Why 157 kids taught me all I needed to know about dramatically changing my client’s results.

We’re buying a new car.  Actually two of them, since while I would drive my 8 year old Volkswagen until the day it died, my husband has refused to drive to me with jumper cables ever again.

While Dan and Remy {plus his bestie Jack} hopped in the very cozy coupes for test drives, I hung back at the dealership with one of my favorite books—The Talent Code.

For personal reasons, I love this book, because I have always believed that you were born a genius and there’s no other way to become one.  This belief has stopped me form doing more than a few things I loved because I wasn’t naturally great at them.  The Talent Code, flat out denies that…yes, 10,000 hours of practice is really necessary to become great.

Regardless of how many times, I’ve picked up this book, I’ve always glossed over Gary McPherson’s long term study on children’s musical development {shocking you say—yes, I am nerd}.

The study is fairly simple.  157 randomly selected children are studied from the weeks before the choose their instrument at the ripe age of 7 or 8 through high school graduation.   The big question—What would be the indicator that a child would be a great talent?

At the 9 month mark, a handful of children flew to heads and tails above the rest of the class and McPherson’s team immediately begin reviewing their data to know why.


IQ?  No.

Math Skills? No.

Innate Rhythm?  No.

Income Level?  No.

Outside Assistance?  No, Nope, Nada.


There wasn’t a single factor on their list that set these children apart, until they analyzed the data from their first interview {which remember was a few weeks before they even picked which instrument they would play}.


The answer to one question was the deciding factor to which kids were seeing exceptional results.

“How long do you think you’ll play your new instrument?”


The children could choose answers like:  through this school year {short term commitment}, through elementary school {middle term commitment} or even, all my life {long term commitment}.


“Progress was determined not by any measurable aptitude or trait, but by a tiny, powerful idea, the child had before even starting lessons.  The differences were staggering.  With the same amount of practice, the long term commitment group outperformed the short term commitment group by 400 percent.  The long term commitment group, with a mere twenty minutes of weekly practice, progressed faster than the short timers who practiced for an hour and a half.  When long term commitment combined with high levels of practice, skills skyrocketed.” {The Talent Code,


If you’ve spent much time with me, you know that a cornerstone of my method, is educating clients onto longer term packages.  I don’t want to sell one session, one appointment.  I want to break down my client’s goal into a realistic explanation and educate them into a package with long term commitment.


So this got me thinking, “Do we see so many success stories because we ask our clients for long-term commitment?”.


And for me the answer is a resounding yes.


When someone buys a five pack of sessions or books a single appointment they are expecting one thing from their purchase—results.


Is this unrealistic?  Yes.  But, guess what, most of your clients are living in a fantasy world of unrealistic expectations and immediate results.  Those ten Pilates sessions they just bought will change their bodies just like Joe said {even if they use them every 2.5 weeks over the 6 month expiration timeline and don’t change a single other part of their life}.  That single adjustment will be life changing {the blog I read swore it would}.   All it takes is one session and I’ll be on my way to feeling amazing {I have finally found Miracle Max!}.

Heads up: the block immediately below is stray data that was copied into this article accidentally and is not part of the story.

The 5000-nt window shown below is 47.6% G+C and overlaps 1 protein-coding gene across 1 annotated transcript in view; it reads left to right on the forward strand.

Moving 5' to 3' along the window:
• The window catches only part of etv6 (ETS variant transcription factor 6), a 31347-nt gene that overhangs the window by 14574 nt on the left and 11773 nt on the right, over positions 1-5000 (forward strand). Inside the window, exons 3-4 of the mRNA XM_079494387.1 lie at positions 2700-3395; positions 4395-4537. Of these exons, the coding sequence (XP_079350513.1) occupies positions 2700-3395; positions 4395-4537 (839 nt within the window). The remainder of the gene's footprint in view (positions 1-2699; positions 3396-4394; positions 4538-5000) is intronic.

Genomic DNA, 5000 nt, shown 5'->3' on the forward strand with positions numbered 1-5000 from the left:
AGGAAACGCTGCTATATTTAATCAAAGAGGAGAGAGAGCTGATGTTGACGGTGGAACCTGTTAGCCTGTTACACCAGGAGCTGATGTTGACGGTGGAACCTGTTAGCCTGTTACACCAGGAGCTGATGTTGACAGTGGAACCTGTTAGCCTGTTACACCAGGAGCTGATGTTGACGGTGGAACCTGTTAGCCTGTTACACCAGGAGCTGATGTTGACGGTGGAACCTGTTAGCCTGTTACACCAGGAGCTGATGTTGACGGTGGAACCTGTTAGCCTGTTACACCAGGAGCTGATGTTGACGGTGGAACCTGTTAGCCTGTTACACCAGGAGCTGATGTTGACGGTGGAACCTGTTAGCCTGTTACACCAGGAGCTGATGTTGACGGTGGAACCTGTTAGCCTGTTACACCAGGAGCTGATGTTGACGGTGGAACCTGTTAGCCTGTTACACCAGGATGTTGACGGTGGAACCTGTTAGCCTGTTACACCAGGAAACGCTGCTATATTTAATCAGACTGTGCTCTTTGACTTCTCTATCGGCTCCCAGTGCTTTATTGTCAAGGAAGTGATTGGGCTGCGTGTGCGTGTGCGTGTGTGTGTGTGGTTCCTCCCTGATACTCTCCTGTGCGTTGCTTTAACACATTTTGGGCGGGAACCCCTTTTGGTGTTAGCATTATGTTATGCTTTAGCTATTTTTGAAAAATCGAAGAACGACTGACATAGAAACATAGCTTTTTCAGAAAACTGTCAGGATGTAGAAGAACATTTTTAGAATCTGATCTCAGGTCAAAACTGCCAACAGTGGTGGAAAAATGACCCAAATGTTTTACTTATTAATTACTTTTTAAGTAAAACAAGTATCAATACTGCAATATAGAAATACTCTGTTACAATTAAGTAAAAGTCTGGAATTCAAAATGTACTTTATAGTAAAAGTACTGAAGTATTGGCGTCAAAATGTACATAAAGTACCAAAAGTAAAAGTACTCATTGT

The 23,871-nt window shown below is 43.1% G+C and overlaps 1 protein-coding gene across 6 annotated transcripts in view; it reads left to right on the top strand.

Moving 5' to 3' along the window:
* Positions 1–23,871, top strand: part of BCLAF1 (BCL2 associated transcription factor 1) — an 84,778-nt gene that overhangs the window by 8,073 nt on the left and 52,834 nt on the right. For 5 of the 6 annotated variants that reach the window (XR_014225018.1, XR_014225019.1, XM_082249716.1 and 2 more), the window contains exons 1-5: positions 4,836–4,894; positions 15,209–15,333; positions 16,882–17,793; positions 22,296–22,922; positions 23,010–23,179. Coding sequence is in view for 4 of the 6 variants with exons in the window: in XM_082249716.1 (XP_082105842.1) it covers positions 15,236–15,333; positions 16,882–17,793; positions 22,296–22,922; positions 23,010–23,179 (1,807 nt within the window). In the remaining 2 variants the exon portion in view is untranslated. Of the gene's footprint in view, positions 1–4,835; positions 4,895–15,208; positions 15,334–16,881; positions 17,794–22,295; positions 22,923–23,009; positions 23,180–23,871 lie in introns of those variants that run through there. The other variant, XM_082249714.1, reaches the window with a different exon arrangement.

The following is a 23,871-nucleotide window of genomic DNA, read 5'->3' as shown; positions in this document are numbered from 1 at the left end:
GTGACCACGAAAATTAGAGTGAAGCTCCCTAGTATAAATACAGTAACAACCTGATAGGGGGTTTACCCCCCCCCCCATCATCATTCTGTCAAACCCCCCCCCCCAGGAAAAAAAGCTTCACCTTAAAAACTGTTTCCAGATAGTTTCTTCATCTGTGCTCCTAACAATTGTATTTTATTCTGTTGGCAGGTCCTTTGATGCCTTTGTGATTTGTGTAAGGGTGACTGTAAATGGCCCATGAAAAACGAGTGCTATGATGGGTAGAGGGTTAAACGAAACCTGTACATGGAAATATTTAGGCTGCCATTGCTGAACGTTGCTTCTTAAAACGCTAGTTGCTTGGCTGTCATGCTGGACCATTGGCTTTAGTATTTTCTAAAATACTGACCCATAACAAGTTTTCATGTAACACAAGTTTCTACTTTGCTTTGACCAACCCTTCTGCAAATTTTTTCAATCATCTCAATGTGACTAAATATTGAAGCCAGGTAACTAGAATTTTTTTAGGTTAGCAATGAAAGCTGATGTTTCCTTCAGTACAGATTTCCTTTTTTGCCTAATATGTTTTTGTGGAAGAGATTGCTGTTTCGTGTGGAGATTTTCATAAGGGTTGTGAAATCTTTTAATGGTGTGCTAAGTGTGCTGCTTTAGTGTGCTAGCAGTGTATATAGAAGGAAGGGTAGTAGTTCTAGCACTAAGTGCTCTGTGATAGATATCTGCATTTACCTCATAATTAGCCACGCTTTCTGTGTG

That’s not how life works {and sadly, not understanding this mentality is what causes many service businesses to fail}.


As I sat with this idea, another {even scarier} question hit me. “If I sell products with little to no commitment, am I setting my clients up for failure?”.


Here’s a quick example, of why I say yes to that question.


Before we set clients up on long-term packages, whenever they went through a busy period in their lives they would disappear.  One weeks cancellations led to two months away from our work together.  Inevitably our client would come in frustrated, disappointed in themselves and with a lot more work to get to their end results.


They knew they should have been in, but they didn’t feel they had enough of a reason to come.   It’s crazy, right.  We know what’s best for us, but we rarely execute on it when we find other important things.


This cancellation cycle ended with long-term commitment.  Since our client’s were paying, they immediately rescheduled.  Since they immediately rescheduled, they stayed on track for their goals.  And thanks to this, our clients started seeing the best results they’d ever had.


This is one minor example, but when I look through my business at the start, I can see how we set so many people up for failure by not asking them to really  stand up and say, yes, this is such a priority I’m willing to commit not just to myself, but to you as well.


In the end, if your businesses success, your sanity and your future financial wellbeing aren’t enough of a reason to encourage long term commitment, the idea that you could be setting your client’s up to fail should be.


So what do you need to do today, to make this commitment happen?  How can you change your business {and your client’s results}, by building in long term commitment and success?

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